The 1960s were a heady decade for 'selling' Big Science to global publics. Medical research was included in this global effort. This talk uses one of the most effective popular science vehicles in Australia in the 1960s, the comic Frontiers of Science, and focusses on the arguments used to both support medical research and introduce it to a global audience. The importance of popular science in the 1960s has been under-appreciated as many of the questions we currently grapple with about science/society relations were framed during this period.
The success of Frontiers of Science raises a number of questions. How is science, including biomedical science, mediated in this comic form, and how might these methods and processes illuminate our ways of thinking about current science mediations? Why use a comic strip, with its potential for imaginary worlds, to communicate science? How do we understand the purposes of this strip---education, a public relations exercise, to 'sell' science? These comics offer a number of methodological questions as well. What is their status as historical record? What can they tell us about the popular imagination of science of the time?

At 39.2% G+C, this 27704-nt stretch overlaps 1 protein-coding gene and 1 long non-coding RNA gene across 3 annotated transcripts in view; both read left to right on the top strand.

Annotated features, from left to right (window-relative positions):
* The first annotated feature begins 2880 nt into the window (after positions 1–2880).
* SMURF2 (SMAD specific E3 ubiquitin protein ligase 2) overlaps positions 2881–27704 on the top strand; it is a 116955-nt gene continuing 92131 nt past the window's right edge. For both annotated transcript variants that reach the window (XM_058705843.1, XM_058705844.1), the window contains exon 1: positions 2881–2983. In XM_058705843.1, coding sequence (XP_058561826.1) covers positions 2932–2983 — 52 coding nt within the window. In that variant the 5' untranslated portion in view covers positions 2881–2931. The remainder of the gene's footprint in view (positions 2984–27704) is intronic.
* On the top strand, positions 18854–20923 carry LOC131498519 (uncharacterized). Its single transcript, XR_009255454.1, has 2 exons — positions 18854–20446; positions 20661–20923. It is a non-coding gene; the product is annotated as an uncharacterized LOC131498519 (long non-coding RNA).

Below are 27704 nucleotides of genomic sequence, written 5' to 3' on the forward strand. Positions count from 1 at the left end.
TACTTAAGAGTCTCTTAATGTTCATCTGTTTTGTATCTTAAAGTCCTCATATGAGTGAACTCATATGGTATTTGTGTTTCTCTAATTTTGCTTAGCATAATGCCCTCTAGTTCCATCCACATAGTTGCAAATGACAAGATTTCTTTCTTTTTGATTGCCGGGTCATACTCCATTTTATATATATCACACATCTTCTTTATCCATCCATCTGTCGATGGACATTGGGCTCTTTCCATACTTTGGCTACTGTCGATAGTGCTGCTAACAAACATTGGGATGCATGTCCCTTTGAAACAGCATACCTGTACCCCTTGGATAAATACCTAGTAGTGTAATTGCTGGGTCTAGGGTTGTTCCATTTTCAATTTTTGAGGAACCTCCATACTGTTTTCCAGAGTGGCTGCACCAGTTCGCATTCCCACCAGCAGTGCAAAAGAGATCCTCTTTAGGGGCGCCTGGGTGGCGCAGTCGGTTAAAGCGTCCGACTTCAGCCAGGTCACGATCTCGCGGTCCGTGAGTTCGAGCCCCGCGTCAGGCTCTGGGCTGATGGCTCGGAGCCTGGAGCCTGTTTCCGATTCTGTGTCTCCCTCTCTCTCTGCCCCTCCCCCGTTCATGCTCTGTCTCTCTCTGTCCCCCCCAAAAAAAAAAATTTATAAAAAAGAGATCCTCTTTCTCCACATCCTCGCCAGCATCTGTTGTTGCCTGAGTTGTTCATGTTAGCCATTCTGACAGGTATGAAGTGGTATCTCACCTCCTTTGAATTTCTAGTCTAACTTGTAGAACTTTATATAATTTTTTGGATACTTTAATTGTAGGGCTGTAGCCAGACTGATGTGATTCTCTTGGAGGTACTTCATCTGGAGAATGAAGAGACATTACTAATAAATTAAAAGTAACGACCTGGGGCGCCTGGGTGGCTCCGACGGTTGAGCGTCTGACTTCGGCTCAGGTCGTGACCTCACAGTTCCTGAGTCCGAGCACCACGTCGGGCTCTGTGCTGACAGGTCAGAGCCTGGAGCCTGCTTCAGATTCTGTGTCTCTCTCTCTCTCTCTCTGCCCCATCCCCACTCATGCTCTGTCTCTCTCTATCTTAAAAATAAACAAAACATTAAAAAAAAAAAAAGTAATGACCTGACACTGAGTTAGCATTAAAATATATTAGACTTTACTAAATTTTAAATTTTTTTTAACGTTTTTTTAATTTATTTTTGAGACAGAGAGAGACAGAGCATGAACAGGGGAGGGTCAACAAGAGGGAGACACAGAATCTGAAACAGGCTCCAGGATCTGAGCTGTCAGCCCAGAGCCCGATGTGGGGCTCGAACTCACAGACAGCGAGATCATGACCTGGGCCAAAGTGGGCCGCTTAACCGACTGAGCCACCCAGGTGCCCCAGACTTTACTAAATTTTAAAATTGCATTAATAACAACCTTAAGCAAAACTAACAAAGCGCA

The strips also offer a vantage point for witnessing the globalization of science. They were conceived by a theoretical physicist at Sydney University (with close ties to Harvard and Cornell Universities) drawing on articles in contemporary science and popular science journals, thus providing a striking example of the circulation (rather than linear transmission) of scientific ideas. Overall, this comic text provides an occasion for an account of the power of pop science from the 1960s-a power both to frame issues and create audiences and markets for its own message.